Share, , Google Plus, Pinterest,


Posted in:

How to detect colorectal cancer early

Colorectal cancer is the third most common form of cancer in men and women and the third leading cause of cancer deaths in Americans. In 2010, approximately 142,570 patients are estimated to be diagnosed with this malignancy, of which 102,900 are of colonic and 39,670 of rectal origins. An estimated 51,370 will die of this disease.

Screening of asymptomatic patients with normal risk begins at age 50. In general, physicians recommend doing ONE of the below:
1) Colonoscopy every 10 years. A gastroenterologist or surgical specialist performs this procedure, which takes about 20-30 minutes. The patient can have sedatives administered through an IV (intravenous catheter). The scope enters the anus, goes up the rectum, into the sigmoid, left colon, transverse colon, right colon and ends where the right colon joins the small intestine. Anything that looks suspicious can be removed with graspers introduced through the scope.
2) Flexible sigmoidoscopy every 5 years. Here, the scope is shorter and the procedure faster, because it only reaches the sigmoid part of the colon. This approach is acceptable because the majority of colon cancers occur within the rectum and sigmoid colon.
3) Double-contrast barium enema every 5 years. X-ray contrast is inserted into the colon with an enema, then multiple X-ray pictures are taken of the entire colorectum at different angles. If any abnormality is discovered, then the patient would need to undergo a colonoscopy to take a direct look and biopsy the abnormality.
4) Stool studies every year looking for a minute amount of blood that is not obviously visible to the eye. Often, colon cancer erodes and bleeds slowly. Usually, this approach is combined with either sigmoidoscopy or barium enema.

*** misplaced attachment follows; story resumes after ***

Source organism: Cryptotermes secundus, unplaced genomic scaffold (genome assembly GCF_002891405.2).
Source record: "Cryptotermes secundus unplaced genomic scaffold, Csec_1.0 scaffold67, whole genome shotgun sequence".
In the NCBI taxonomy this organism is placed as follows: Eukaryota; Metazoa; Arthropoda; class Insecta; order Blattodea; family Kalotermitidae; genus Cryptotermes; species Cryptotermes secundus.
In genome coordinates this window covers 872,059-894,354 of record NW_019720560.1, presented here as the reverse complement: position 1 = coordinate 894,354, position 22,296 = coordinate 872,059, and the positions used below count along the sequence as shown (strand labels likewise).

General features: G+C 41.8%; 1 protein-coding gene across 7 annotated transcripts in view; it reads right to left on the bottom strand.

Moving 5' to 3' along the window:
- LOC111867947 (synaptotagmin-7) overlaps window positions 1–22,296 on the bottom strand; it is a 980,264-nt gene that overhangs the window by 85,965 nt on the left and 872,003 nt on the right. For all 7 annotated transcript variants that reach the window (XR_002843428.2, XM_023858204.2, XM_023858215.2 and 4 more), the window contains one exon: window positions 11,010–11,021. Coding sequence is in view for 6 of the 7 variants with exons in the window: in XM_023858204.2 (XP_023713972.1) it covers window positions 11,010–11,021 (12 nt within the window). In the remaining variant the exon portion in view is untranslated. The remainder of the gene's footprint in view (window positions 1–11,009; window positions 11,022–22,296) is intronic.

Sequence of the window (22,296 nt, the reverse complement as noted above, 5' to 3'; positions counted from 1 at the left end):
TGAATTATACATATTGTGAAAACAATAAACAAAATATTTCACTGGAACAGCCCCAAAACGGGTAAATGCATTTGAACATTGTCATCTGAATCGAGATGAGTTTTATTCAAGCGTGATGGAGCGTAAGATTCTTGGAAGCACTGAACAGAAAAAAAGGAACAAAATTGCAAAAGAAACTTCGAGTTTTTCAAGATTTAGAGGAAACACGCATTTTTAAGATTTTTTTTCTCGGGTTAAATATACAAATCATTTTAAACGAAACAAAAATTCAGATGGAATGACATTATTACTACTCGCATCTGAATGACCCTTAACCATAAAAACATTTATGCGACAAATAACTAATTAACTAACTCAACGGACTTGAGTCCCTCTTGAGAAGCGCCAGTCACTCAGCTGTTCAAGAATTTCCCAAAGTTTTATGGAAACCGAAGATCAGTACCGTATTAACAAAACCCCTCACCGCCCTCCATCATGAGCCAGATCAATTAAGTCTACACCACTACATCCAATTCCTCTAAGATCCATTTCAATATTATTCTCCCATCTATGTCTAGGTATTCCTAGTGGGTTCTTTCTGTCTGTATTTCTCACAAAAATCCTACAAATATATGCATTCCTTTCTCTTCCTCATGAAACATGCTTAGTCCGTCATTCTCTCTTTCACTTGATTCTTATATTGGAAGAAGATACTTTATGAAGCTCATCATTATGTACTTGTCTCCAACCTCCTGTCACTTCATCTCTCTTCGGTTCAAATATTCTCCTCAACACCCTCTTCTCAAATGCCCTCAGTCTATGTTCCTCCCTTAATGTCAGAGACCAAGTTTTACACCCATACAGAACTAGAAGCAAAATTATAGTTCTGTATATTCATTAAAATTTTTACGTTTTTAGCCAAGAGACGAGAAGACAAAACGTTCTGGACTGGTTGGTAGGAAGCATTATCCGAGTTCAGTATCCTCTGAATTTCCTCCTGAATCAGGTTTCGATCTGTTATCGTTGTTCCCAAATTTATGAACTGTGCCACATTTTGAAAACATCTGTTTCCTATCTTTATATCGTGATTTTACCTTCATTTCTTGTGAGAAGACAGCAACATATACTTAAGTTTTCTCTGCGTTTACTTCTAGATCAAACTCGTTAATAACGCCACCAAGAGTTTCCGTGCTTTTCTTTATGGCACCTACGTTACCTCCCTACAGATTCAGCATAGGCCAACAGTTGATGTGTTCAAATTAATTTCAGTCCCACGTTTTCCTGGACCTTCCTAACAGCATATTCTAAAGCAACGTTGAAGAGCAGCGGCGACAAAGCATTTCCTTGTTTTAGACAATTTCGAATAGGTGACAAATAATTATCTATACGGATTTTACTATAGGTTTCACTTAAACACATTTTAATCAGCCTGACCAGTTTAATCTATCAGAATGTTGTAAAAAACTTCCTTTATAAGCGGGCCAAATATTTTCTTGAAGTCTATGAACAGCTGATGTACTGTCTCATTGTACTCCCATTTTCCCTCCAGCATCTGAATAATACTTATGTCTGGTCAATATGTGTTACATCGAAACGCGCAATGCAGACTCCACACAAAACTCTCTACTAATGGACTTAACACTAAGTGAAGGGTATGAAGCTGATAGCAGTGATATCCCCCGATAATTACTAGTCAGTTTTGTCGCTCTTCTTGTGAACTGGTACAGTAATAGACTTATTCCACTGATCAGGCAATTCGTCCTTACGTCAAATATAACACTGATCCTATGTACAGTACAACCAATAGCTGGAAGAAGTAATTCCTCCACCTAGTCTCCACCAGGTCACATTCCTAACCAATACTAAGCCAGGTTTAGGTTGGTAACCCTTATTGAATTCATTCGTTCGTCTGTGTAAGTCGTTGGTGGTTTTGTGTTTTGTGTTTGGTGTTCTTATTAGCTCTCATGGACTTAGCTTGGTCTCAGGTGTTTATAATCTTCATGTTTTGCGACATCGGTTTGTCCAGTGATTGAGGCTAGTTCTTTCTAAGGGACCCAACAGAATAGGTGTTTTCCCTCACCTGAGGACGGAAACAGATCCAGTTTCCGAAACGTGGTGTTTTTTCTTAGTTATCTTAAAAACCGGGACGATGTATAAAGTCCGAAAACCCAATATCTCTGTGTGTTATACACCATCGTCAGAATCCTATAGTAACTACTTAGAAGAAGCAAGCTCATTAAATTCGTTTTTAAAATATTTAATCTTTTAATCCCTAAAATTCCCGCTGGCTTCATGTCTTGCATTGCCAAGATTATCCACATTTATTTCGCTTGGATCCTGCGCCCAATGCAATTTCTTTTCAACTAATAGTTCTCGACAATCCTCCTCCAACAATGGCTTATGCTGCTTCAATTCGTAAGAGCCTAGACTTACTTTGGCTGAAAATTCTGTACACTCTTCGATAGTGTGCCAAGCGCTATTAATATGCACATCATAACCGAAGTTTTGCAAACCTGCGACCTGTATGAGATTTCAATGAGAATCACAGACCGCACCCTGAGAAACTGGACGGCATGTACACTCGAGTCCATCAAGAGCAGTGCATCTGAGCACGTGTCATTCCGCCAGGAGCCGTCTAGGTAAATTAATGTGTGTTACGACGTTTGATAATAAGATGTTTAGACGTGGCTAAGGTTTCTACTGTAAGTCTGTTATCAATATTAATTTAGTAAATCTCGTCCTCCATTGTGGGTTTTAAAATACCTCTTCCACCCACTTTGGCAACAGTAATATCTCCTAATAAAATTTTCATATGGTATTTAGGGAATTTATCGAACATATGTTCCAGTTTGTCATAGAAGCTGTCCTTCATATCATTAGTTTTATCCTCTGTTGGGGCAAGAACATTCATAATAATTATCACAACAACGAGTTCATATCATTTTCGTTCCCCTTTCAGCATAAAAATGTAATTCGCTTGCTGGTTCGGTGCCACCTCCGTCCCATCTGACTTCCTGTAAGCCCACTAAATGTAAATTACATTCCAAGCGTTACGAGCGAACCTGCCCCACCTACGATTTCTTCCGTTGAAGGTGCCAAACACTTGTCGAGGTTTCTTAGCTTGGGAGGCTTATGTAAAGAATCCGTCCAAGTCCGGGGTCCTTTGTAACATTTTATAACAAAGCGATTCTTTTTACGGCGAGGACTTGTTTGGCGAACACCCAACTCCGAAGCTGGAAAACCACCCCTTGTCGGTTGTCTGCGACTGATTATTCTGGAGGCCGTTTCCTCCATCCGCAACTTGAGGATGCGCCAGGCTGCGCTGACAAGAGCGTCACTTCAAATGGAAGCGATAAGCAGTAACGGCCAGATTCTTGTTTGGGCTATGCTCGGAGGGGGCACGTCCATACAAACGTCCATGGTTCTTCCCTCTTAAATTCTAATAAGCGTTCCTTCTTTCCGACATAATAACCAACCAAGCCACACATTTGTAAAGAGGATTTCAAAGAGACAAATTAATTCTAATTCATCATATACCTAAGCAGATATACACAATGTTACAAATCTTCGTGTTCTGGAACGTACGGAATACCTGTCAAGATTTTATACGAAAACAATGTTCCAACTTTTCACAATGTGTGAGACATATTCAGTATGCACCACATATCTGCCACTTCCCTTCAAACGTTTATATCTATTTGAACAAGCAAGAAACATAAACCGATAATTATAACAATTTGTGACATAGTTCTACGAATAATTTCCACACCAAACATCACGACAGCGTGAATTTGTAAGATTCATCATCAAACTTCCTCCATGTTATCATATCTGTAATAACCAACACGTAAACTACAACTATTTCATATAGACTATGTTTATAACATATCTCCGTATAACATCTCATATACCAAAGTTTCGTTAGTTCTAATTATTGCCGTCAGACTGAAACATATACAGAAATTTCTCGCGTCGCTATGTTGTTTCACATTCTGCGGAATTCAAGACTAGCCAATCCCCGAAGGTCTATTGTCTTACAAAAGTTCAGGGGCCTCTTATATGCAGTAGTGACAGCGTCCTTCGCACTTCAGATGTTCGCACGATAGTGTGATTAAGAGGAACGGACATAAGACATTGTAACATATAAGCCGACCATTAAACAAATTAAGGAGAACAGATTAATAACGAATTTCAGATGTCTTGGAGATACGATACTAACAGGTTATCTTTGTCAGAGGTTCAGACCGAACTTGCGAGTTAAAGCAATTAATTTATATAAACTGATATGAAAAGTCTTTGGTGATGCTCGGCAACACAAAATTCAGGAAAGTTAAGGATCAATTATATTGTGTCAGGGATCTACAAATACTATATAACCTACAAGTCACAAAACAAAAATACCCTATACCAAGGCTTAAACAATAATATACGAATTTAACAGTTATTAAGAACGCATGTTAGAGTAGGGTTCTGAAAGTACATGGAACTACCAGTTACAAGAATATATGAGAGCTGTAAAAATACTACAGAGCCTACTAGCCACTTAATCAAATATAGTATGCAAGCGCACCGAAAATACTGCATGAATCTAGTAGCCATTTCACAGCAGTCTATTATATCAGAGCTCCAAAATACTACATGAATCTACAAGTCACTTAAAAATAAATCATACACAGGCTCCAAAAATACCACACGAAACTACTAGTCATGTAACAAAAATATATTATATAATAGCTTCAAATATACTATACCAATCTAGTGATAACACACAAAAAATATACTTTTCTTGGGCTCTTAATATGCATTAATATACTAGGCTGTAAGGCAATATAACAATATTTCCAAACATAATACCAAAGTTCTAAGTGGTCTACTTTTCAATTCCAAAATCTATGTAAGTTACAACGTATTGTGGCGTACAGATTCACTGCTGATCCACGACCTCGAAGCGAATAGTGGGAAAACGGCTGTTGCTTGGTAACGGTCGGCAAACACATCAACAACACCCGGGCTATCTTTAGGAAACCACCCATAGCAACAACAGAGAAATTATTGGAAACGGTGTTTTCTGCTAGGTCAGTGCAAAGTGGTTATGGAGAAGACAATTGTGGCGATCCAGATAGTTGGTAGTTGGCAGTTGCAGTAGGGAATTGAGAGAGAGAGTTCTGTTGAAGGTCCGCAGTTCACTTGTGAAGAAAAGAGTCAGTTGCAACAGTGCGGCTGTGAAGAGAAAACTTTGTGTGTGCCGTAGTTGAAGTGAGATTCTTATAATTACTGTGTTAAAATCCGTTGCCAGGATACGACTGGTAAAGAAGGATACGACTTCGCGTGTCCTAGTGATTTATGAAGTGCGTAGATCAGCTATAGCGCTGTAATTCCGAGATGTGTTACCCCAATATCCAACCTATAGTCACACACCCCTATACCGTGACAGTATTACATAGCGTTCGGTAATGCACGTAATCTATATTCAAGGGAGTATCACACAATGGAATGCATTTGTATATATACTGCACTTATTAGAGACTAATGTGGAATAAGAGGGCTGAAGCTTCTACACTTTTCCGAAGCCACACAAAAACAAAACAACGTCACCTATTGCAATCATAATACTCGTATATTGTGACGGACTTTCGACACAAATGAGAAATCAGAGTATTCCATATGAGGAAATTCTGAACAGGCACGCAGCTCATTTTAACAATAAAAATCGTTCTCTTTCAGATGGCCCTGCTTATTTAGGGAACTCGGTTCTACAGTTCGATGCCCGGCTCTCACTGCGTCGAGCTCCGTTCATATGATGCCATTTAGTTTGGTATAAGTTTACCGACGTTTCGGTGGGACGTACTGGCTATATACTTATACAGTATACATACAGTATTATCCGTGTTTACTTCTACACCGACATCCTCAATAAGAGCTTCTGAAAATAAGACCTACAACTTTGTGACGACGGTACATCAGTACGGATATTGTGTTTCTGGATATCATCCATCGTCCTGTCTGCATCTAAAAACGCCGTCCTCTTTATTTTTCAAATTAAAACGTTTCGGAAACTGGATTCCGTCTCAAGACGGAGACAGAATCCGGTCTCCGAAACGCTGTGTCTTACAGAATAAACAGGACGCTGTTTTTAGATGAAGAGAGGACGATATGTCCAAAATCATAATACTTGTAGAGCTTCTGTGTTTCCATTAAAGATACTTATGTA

Screening for high-risk patients can be much more frequent and/or start earlier. High-risk conditions includes:
a) Inflammatory bowel disease (ulcerative colitis or Crohn’s disease).
b) Previous colorectal cancer or adenomatous polyps.
c) A first-degree relative with colorectal cancer or adenomatous polyps: screening should start at age 40 years or 10 years younger than the earliest diagnosis in the first-degree relative.
d) Family history of hereditary colon cancer (familial adenomatous polyposis, hereditary non-polyposis colorectal cancer-HNPCC, MYH-associated polyposis): screening may start as early as puberty.
Please keep in mind that the screening recommendations above apply to “asymptomatic” patients. If you think that you have new symptoms, such as abdominal pain, constipation, blood in stool, etc, discuss with your doctor. There are new screening methods such as virtual colonoscopy and DNA tests of the stool. Most of these tests may not be covered by insurance at this time, since they do not yet have established data to show their effectiveness.

Dr. Mai Brooks is a surgical oncologist/general surgeon, with expertise in early detection and prevention of cancer. More at, and

Written by Mai Brooks

Dr. Mai Brooks is a surgical oncologist/general surgeon, with expertise in early detection and prevention of cancer. More at, and

10 posts